One of the key concepts in quantum information theory is the difference between separable states and entangled states. A pure quantum state (that is, a unit vector) v ∈ Cn ⊗ Cn is said to be separable if it can be written as v = a ⊗ b for some a,b ∈ Cn; otherwise v is called entangled. In this post we will investigate what operators preserve the set of separable pure states, as well as what operators entangle all separable pure states.
Separable Pure State Preservers and Entangling Gates
In the design of quantum algorithms, entangling gates play a very important role. Entangling gates are unitary operators that are able to generate entanglement. A bit more specifically, a unitary operator U ∈ Mn ⊗ Mn (where Mn is the space of n × n complex matrices) is called an entangling gate if there exists a separable pure state v = a ⊗ b ∈ Cn ⊗ Cn such that Uv is entangled. Conversely, we will say that a unitary operator U preserves separability if Uv is separable whenever v is separable.
In order to answer the question of what unitaries preserve separability, it is instructive to consider some simple examples (this is often a useful way to formulate conjectures regarding preserver problems). For example, it is clear that if U = A ⊗ B for some unitary operators A, B ∈ Mn, then U preserves separability (because U(a ⊗ b) = Aa ⊗ Bb is separable). Another example of a unitary operator that preserves separability is the swap (or flip) operator S defined on separable states by S(a ⊗ b) = b ⊗ a (the action of S on the rest of Cn ⊗ Cn is determined by extending linearly). It turns out that these are essentially the only operators that preserve separability [1,2,3]:
Theorem 1. Let U ∈ Mn ⊗ Mn be a unitary operator. Then U preserves separability (i.e., U is not an entangling gate) if and only if there exist unitary operators A, B ∈ Mn such that either U = A ⊗ B or U = S(A ⊗ B).
As we already saw, the “if” direction of the above result is trivial – the meat and potatoes of the theorem comes from the “only if” direction (as is typically the case with results about linear preservers). Theorem 1 was first proved in  essentially by case analysis and checking the action of a separability-preserving unitary on a basis of Cn ⊗ Cn, and was subsequently re-proved using similar techniques (but with different motivations and connections) in . The result was proved in  by using the vector-operator isomorphism and the fact that a linear map Φ : Mn → Mn preserves the set of rank-1 operators if and only if there exist A, B ∈ Mn such that either Φ(X) ≡ AXB or Φ(X) ≡ AXtB .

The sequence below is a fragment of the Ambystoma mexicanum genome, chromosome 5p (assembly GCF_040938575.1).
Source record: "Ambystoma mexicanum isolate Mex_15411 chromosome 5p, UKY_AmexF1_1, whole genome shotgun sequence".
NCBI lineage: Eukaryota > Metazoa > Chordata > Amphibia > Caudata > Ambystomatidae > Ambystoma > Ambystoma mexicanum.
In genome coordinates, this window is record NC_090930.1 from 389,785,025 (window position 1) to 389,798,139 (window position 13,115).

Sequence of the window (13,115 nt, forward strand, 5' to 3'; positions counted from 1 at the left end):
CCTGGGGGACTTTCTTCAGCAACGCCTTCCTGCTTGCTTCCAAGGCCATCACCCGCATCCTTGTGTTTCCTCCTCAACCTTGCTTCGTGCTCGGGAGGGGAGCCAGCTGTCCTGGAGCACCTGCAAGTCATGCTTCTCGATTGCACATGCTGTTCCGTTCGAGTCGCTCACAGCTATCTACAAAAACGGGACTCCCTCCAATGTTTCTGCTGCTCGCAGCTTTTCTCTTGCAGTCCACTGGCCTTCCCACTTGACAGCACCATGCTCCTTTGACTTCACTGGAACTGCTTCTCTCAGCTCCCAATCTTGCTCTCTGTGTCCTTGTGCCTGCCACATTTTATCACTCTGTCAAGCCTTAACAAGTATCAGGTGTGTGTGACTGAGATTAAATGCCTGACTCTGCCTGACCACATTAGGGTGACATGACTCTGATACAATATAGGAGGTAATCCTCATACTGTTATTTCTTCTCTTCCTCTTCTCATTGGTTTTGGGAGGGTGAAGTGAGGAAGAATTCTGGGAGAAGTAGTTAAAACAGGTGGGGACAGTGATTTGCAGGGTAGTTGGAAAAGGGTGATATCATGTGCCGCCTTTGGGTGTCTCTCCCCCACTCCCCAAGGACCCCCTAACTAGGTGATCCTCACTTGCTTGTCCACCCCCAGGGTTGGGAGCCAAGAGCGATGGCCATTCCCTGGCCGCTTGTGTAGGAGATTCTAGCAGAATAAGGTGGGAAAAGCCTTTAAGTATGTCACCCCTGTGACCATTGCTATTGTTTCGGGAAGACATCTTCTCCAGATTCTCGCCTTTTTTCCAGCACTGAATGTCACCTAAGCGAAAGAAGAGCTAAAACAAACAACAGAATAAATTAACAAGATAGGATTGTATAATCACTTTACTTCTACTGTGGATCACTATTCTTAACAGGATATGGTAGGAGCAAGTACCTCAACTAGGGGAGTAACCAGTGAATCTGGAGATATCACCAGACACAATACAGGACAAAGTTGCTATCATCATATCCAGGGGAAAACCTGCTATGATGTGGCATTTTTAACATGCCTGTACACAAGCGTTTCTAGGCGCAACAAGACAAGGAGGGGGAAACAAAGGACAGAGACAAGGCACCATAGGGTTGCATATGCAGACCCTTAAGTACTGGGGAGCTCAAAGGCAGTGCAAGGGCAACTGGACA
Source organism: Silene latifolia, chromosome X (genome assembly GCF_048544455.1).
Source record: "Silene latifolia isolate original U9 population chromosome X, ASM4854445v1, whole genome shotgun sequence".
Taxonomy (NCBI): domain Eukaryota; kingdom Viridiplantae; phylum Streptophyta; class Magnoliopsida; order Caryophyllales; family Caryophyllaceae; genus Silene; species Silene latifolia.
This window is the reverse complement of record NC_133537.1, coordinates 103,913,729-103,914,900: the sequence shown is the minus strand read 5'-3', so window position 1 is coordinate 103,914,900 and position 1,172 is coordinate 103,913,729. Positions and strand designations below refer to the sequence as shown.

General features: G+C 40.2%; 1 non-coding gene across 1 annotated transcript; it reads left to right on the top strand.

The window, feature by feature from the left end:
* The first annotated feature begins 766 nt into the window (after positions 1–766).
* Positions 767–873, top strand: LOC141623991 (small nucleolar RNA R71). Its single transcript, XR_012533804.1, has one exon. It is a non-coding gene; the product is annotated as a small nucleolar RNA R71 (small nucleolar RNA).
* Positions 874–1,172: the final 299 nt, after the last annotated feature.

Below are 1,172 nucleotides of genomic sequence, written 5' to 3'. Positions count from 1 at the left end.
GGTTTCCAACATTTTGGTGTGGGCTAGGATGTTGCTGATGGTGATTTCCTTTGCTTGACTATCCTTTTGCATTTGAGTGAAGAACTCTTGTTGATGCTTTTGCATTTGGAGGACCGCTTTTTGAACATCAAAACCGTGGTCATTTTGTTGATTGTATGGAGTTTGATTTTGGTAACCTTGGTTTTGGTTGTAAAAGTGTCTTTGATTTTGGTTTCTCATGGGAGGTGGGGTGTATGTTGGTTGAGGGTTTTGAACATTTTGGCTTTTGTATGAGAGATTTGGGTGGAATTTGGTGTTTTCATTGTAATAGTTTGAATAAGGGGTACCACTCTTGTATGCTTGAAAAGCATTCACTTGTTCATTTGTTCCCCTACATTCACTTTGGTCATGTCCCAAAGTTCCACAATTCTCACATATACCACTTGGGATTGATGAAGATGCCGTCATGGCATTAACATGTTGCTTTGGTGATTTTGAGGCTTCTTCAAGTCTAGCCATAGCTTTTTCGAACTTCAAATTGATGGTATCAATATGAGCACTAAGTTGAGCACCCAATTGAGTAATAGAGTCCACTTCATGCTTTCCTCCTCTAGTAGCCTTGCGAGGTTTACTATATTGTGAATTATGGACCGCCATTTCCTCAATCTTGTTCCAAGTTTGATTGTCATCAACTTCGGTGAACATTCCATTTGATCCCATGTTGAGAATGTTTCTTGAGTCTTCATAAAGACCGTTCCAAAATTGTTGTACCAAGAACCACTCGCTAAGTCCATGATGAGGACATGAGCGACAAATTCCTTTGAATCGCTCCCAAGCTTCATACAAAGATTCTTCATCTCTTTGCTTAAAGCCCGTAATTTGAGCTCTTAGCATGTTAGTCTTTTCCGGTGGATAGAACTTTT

Theorem 1 also follows as a simple corollary of several related results that have recently been proved in [5,6]. A version of Theorem 1 for multipartite systems (i.e., systems that are the tensor product of more than two copies of Cn) can be found in  and .
Universal Entangling Gates
A universal entangling gate is, as its name suggests, a stronger form of an entangling gate – it is a unitary operator U such that U(a ⊗ b) is entangled for all a, b ∈ Cn (contrast this with entangling gates, which require only that U(a ⊗ b) is entangled for some a, b ∈ Cn). The structure of universal entangling gates is much less well-understood than that of entangling gates, though we can still at least say when they exist.
It is not difficult to convince yourself that universal entangling gates can’t exist in small dimensions. Let’s begin by supposing n = 2. The set of pure states in C2 ⊗ C2 can be regarded as a 7-dimensional real manifold (7 = 2 × (n × n) – 1, where we subtract one because pure states all have unit length), while the set of separable pure states in C2 ⊗ C2 can be regarded as a 5-dimensional real manifold (5 = (2 × n – 1) + (2 × n – 1) – 1, where the final one is subtracted because the overall phase of the first system relative to the second system is irrelevant). Thus, if U ∈ M2 ⊗ M2 were a universal entangler, it would have to send a 5-dimensional manifold into the 7 – 5 = 2 remaining dimensions of the space, which seems unlikely. Similarly, if n = 3 and U ∈ M3 ⊗ M3 were a universal entangler, it would have to send a 9-dimensional manifold into the 17 – 9 = 8 remaining dimensions of the space, which also seems unlikely.
Indeed, this type of argument was made rigorous via methods of algebraic geometry in , where the following result was proved:
Theorem 2. There exists a universal entangling gate in Mn ⊗ Mn if and only if n ≥ 4.
Despite knowing when universal entangling gates exist, we still don’t have a characterization of such operators, nor do we even have many explicit examples (does anyone have an explicit example for 3 ⊗ 4 or 4 ⊗ 4 systems?). Similar techniques to those used in the proof of Theorem 2 should also shed light on when universal entangling gates exist in multipartite systems Mn1 ⊗ Mn2 ⊗ … ⊗ Mnk, but to my knowledge this calculation has not been explicitly carried out.
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